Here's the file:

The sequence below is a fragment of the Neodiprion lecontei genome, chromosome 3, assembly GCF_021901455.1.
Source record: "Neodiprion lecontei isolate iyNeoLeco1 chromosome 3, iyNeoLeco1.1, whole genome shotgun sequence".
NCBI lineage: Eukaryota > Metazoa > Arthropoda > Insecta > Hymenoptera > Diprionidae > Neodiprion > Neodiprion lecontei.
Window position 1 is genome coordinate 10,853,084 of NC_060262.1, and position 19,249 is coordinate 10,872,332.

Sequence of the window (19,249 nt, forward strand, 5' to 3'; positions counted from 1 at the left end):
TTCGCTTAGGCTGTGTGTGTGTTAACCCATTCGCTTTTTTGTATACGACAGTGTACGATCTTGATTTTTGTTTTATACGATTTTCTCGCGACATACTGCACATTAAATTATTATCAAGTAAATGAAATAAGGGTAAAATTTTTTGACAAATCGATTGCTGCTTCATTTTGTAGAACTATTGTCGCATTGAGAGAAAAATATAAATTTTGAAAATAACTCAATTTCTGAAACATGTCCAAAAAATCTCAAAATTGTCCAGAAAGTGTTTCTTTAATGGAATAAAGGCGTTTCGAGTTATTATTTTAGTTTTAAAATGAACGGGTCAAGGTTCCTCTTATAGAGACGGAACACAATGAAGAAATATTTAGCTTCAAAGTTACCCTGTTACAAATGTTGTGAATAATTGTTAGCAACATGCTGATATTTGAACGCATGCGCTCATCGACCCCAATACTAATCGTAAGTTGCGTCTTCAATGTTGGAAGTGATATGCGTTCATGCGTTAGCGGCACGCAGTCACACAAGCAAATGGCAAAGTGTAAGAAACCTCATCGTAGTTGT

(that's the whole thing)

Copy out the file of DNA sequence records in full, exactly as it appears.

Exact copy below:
The sequence below is a fragment of the Neodiprion lecontei genome, chromosome 3, assembly GCF_021901455.1.
Source record: "Neodiprion lecontei isolate iyNeoLeco1 chromosome 3, iyNeoLeco1.1, whole genome shotgun sequence".
NCBI lineage: Eukaryota > Metazoa > Arthropoda > Insecta > Hymenoptera > Diprionidae > Neodiprion > Neodiprion lecontei.
Window position 1 is genome coordinate 10,853,084 of NC_060262.1, and position 19,249 is coordinate 10,872,332.

Sequence of the window (19,249 nt, forward strand, 5' to 3'; positions counted from 1 at the left end):
TTCGCTTAGGCTGTGTGTGTGTTAACCCATTCGCTTTTTTGTATACGACAGTGTACGATCTTGATTTTTGTTTTATACGATTTTCTCGCGACATACTGCACATTAAATTATTATCAAGTAAATGAAATAAGGGTAAAATTTTTTGACAAATCGATTGCTGCTTCATTTTGTAGAACTATTGTCGCATTGAGAGAAAAATATAAATTTTGAAAATAACTCAATTTCTGAAACATGTCCAAAAAATCTCAAAATTGTCCAGAAAGTGTTTCTTTAATGGAATAAAGGCGTTTCGAGTTATTATTTTAGTTTTAAAATGAACGGGTCAAGGTTCCTCTTATAGAGACGGAACACAATGAAGAAATATTTAGCTTCAAAGTTACCCTGTTACAAATGTTGTGAATAATTGTTAGCAACATGCTGATATTTGAACGCATGCGCTCATCGACCCCAATACTAATCGTAAGTTGCGTCTTCAATGTTGGAAGTGATATGCGTTCATGCGTTAGCGGCACGCAGTCACACAAGCAAATGGCAAAGTGTAAGAAACCTCATCGTAGTTGT